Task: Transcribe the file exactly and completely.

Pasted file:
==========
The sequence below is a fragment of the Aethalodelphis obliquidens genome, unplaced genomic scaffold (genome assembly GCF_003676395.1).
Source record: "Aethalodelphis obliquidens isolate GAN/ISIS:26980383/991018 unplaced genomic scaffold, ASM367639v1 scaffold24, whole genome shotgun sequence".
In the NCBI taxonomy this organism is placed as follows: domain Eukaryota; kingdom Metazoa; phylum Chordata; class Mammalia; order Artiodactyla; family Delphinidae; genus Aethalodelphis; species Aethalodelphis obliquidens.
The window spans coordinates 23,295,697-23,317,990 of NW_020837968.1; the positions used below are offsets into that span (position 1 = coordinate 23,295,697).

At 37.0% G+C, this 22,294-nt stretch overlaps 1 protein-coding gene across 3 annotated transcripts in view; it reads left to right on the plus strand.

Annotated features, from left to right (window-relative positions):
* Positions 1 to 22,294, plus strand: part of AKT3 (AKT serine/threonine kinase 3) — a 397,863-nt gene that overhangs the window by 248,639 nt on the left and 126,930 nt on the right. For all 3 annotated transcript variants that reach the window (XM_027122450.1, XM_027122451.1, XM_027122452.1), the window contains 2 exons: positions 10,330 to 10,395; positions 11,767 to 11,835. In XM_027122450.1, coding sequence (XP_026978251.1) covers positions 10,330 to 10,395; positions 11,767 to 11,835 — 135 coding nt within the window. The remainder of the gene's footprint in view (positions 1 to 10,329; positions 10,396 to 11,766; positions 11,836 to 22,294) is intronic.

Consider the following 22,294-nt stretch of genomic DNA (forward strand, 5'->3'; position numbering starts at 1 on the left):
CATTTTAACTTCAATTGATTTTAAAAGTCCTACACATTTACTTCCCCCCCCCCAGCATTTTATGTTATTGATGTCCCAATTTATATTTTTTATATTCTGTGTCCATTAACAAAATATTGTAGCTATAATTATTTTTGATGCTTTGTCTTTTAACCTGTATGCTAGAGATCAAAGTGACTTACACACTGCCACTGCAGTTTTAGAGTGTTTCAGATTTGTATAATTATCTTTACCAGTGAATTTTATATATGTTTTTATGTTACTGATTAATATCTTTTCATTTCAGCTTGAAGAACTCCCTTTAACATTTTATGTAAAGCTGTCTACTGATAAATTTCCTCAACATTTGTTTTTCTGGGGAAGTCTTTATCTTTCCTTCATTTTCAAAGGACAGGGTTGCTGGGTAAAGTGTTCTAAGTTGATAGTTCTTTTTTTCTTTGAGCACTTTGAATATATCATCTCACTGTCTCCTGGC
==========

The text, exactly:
The sequence below is a fragment of the Aethalodelphis obliquidens genome, unplaced genomic scaffold (genome assembly GCF_003676395.1).
Source record: "Aethalodelphis obliquidens isolate GAN/ISIS:26980383/991018 unplaced genomic scaffold, ASM367639v1 scaffold24, whole genome shotgun sequence".
In the NCBI taxonomy this organism is placed as follows: domain Eukaryota; kingdom Metazoa; phylum Chordata; class Mammalia; order Artiodactyla; family Delphinidae; genus Aethalodelphis; species Aethalodelphis obliquidens.
The window spans coordinates 23,295,697-23,317,990 of NW_020837968.1; the positions used below are offsets into that span (position 1 = coordinate 23,295,697).

At 37.0% G+C, this 22,294-nt stretch overlaps 1 protein-coding gene across 3 annotated transcripts in view; it reads left to right on the plus strand.

Annotated features, from left to right (window-relative positions):
* Positions 1 to 22,294, plus strand: part of AKT3 (AKT serine/threonine kinase 3) — a 397,863-nt gene that overhangs the window by 248,639 nt on the left and 126,930 nt on the right. For all 3 annotated transcript variants that reach the window (XM_027122450.1, XM_027122451.1, XM_027122452.1), the window contains 2 exons: positions 10,330 to 10,395; positions 11,767 to 11,835. In XM_027122450.1, coding sequence (XP_026978251.1) covers positions 10,330 to 10,395; positions 11,767 to 11,835 — 135 coding nt within the window. The remainder of the gene's footprint in view (positions 1 to 10,329; positions 10,396 to 11,766; positions 11,836 to 22,294) is intronic.

Consider the following 22,294-nt stretch of genomic DNA (forward strand, 5'->3'; position numbering starts at 1 on the left):
CATTTTAACTTCAATTGATTTTAAAAGTCCTACACATTTACTTCCCCCCCCCCAGCATTTTATGTTATTGATGTCCCAATTTATATTTTTTATATTCTGTGTCCATTAACAAAATATTGTAGCTATAATTATTTTTGATGCTTTGTCTTTTAACCTGTATGCTAGAGATCAAAGTGACTTACACACTGCCACTGCAGTTTTAGAGTGTTTCAGATTTGTATAATTATCTTTACCAGTGAATTTTATATATGTTTTTATGTTACTGATTAATATCTTTTCATTTCAGCTTGAAGAACTCCCTTTAACATTTTATGTAAAGCTGTCTACTGATAAATTTCCTCAACATTTGTTTTTCTGGGGAAGTCTTTATCTTTCCTTCATTTTCAAAGGACAGGGTTGCTGGGTAAAGTGTTCTAAGTTGATAGTTCTTTTTTTCTTTGAGCACTTTGAATATATCATCTCACTGTCTCCTGGC